Turns into the kind of unpleasant slasher pic most at home in frightfests.
Cult British helmer Simon Rumley follows up sleeper hit “The Living and the Dead” with another psychologically charged experiment in the horror genre. But despite some initially interesting character studies, “Red White & Blue” turns into the kind of unpleasant slasher pic most at home in frightfests. Thanks to Amanda Fuller’s nuanced perf as a nymphomaniac nursing emotional wounds, the first half intriguingly balances the creepy with something deeper, though such niceties later get subsumed by gore. Pic will get plenty of mileage on campuses and ancillary.
Co-exec producer Tim League is co-director of Austin’s Fantastic Fest (which takes an associate producer credit) and, given the kudos Rumley received there for his last film, it’s no surprise he chose to shoot his latest in the Lone Star state’s capital of alternative culture. There’s no disputing Rumley’s helming care in calibrating movement, montage and sound, but neither storyline nor execution feel exceptional.
In short shorts and white cowboy boots, prickly Erica (Fuller) hits skanky bars each night, having sex with different guys and then saying she never gives repeat performances. Nate (Noah Taylor), a new tenant in the same boarding house, takes an interest, but though she’s intrigued by the mysterious stranger with a self-professed history of violence to animals, Erica oddly won’t give him a roll in the hay.
Among her conquests are Franki (Marc Senter) and two of his bandmates. Franki’s got big dreams of rock stardom and, though things aren’t really working out, he maintains a generally positive outlook and affectionately nurses his cancer-patient mom (Sally Jackson). Unfortunately, his one-night stand with Erica leaves Franki with a life-changing problem that drives him to seek revenge, with Nate in pursuit once he discovers Erica is missing.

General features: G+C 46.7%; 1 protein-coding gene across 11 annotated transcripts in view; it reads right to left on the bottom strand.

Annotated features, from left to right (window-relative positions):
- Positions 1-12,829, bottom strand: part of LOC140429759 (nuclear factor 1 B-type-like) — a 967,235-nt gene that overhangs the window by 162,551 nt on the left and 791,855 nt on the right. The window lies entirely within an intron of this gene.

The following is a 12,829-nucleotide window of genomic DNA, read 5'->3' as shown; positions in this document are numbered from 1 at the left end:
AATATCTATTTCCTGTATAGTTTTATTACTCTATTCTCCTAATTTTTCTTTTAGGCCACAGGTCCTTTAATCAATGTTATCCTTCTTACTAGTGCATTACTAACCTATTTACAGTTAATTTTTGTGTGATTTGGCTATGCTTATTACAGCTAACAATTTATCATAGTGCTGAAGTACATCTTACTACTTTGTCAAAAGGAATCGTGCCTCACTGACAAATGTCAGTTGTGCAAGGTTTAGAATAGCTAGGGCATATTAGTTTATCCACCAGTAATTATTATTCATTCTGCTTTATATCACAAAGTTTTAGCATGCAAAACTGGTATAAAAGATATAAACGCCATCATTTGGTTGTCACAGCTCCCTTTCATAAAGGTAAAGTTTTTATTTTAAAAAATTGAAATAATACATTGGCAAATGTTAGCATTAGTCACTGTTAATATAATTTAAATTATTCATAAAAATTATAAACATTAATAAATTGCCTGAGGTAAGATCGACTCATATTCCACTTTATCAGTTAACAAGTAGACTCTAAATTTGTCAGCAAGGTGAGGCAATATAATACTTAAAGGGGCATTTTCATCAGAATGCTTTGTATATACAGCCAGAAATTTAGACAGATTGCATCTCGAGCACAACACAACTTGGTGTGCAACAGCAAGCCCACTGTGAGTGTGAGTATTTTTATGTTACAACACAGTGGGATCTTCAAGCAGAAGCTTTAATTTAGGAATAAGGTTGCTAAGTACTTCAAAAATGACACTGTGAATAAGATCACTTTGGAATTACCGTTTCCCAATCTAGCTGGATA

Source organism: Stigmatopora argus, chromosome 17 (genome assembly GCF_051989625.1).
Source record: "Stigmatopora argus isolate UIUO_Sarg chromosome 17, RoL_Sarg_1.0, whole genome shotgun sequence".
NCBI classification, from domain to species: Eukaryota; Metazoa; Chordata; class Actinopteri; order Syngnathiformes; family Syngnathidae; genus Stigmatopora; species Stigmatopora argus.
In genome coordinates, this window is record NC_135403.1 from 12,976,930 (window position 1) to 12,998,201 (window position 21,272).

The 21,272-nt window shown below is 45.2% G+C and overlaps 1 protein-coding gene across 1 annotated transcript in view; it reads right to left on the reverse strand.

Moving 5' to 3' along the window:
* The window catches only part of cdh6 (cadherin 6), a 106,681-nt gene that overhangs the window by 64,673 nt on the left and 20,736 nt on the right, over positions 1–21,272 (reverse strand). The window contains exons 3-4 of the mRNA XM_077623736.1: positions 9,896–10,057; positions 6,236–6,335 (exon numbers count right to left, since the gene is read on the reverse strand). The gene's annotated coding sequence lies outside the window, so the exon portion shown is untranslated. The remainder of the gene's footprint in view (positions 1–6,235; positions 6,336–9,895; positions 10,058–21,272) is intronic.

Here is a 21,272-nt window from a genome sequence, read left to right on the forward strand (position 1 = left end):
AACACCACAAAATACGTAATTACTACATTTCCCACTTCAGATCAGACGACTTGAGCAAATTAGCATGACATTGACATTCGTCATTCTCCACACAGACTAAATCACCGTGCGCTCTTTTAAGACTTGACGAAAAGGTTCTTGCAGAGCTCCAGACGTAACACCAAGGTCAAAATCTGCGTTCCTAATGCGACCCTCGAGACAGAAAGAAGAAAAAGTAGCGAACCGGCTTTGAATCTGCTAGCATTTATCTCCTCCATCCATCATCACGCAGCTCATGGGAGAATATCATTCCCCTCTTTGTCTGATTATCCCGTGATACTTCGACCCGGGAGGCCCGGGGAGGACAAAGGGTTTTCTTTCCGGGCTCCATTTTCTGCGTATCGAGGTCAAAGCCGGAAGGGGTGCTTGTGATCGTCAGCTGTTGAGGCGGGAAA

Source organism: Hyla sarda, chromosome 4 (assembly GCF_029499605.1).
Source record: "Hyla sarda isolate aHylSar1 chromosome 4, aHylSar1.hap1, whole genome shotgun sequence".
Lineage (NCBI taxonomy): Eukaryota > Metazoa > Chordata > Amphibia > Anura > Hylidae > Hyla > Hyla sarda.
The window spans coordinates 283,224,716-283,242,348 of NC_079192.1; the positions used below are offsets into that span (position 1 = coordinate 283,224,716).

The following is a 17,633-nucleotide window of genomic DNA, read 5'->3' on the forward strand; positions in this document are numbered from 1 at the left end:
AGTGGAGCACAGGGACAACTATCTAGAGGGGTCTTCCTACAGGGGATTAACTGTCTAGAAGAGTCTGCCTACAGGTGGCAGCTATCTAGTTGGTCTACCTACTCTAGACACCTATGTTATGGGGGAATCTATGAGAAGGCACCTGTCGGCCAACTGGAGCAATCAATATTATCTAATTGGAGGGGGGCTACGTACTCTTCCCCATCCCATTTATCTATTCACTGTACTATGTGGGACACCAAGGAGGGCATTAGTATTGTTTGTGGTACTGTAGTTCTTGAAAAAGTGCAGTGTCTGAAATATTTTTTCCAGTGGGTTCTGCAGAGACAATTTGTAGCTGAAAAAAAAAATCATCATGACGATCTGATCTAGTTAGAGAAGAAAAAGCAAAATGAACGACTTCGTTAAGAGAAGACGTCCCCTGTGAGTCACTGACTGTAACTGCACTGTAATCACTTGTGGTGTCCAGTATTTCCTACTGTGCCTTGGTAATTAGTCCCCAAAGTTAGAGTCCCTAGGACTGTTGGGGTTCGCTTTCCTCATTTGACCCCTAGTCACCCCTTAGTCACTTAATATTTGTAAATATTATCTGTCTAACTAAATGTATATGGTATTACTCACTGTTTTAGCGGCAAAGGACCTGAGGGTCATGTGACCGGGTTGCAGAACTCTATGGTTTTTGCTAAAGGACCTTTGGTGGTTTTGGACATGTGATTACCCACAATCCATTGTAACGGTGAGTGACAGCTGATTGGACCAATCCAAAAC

Gorehounds may be frustrated by the first hour’s slow build-up, though this is where the film works best. Erica’s nasty defensiveness, part power game and part self-humiliation, masks a decent but troubled young woman. Fuller carries off difficult scenes with a vulnerable steeliness: Her perplexed yet needy mien when reluctantly having sex for the second time with Franki is remarkably effective and forms the only truly moving moment in the film. Nate is far more of a cipher.
Influences of helmers like Larry Clark and Wes Craven are pronounced: The first half is pure montage, foregoing slick visuals so the characters’ personalities, coupled with a disturbing stillness, take root. Especially good is the sound design, in which brutal moments go mute, replaced by gentle music.